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Sport

Last of the 'Three Amigos', O'Connor eyes Super title with revived Reds

MELBOURNE (Reuters) - James O’Connor’s transformation from bad boy of Australian rugby to leadership material will be complete on Saturday if he can steer the Queensland Reds to an unlikely win over the ACT Brumbies in the Super Rugby AU final.

The once-wayward Wallaby, who will start at flyhalf at Canberra Stadium, has played a key role in the Reds’ run into the playoffs of the domestic tournament.

While the term ‘role model’ has rarely been attached to O’Connor through a colourful career of 52 tests, he has been a paragon of team discipline since returning to the Reds this season, five years after he left Ballymore in acrimony.

Maturity has undoubtedly helped the 30-year-old keep on the straight and narrow.

Yet it is his close relationship with disciplinarian coach Brad Thorn -- and a desire to repay the former All Blacks enforcer’s faith -- that is motivating him.

“I’m playing 10 so we chat every morning before the team connects in terms of game-plans, how we’re going to approach the session .... There’s a lot of conversations that go on away from the training paddock,” O’Connor said on Tuesday.

“That’s something I’ve never been involved with, so it’s a lot more work but it’s amazing when you gain the rewards and you feel like you’ve really grown.

“I’ve grown as the team’s grown. I’ve learnt a lot this year. I’ve learnt an incredible amount.”

THREE AMIGOS

That growth and commitment to learning bodes well for O’Connor as he fits into Dave Rennie’s Wallabies plans and bids to reclaim the number 10 shirt he wore against the British and Irish Lions.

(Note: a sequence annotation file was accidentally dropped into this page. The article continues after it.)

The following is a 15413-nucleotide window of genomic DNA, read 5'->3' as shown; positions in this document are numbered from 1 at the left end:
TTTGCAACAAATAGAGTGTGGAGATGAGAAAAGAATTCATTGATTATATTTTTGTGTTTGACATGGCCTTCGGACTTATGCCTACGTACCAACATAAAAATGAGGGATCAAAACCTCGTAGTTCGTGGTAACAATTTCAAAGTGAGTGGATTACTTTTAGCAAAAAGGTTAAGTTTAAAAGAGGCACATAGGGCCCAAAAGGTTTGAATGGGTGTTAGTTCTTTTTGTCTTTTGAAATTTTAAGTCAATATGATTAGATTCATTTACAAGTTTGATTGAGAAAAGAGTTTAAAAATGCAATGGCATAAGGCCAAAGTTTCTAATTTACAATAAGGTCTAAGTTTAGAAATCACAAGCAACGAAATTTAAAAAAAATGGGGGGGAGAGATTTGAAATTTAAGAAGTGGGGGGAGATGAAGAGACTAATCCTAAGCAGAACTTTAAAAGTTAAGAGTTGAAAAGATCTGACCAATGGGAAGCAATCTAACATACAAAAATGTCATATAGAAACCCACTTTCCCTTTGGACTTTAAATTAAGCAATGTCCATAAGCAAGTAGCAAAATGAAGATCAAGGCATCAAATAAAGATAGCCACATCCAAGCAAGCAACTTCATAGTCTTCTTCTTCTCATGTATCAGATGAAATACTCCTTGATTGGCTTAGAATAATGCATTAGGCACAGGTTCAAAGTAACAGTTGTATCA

By the time of the 2013 Lions tour, O’Connor had already notched nearly 40 test caps and was the man who ended the All Blacks’ 15-match winning streak in Hong Kong in 2010 when he calmly converted his own try after the siren.

One of Australia’s “Three Amigos” with Kurtley Beale and Quade Cooper, he was part of the tight clique of young Wallabies backs who played thrilling rugby but often ran amok off the field.

A few months after the Lions tour, O’Connor’s Wallabies contract was terminated after reports he was intoxicated and abusive toward airport staff.

After a two-year exile in Europe, he returned to Australia in 2015 for an ill-fated stint with the Reds and a failed bid to make Michael Cheika’s squad for the World Cup in England.

He was released from his Reds contract a year early but was soon in the headlines again while playing for Toulon in France, where he was arrested for cocaine possession while on a night out with former All Black Ali Williams.

Improbably, O’Connor now finds himself the last of the ‘Amigos’, with 70-test Cooper and 92-test Beale having quit Australian rugby.

He may yet have a chance to rival their contributions and claw back a career that seemed destined to be recalled with as much regret as pride.

“There was quite a bit of unfinished business before I came back this year,” said O’Connor.

“My mind is firmly on getting the job done.”

Editing by Peter Rutherford

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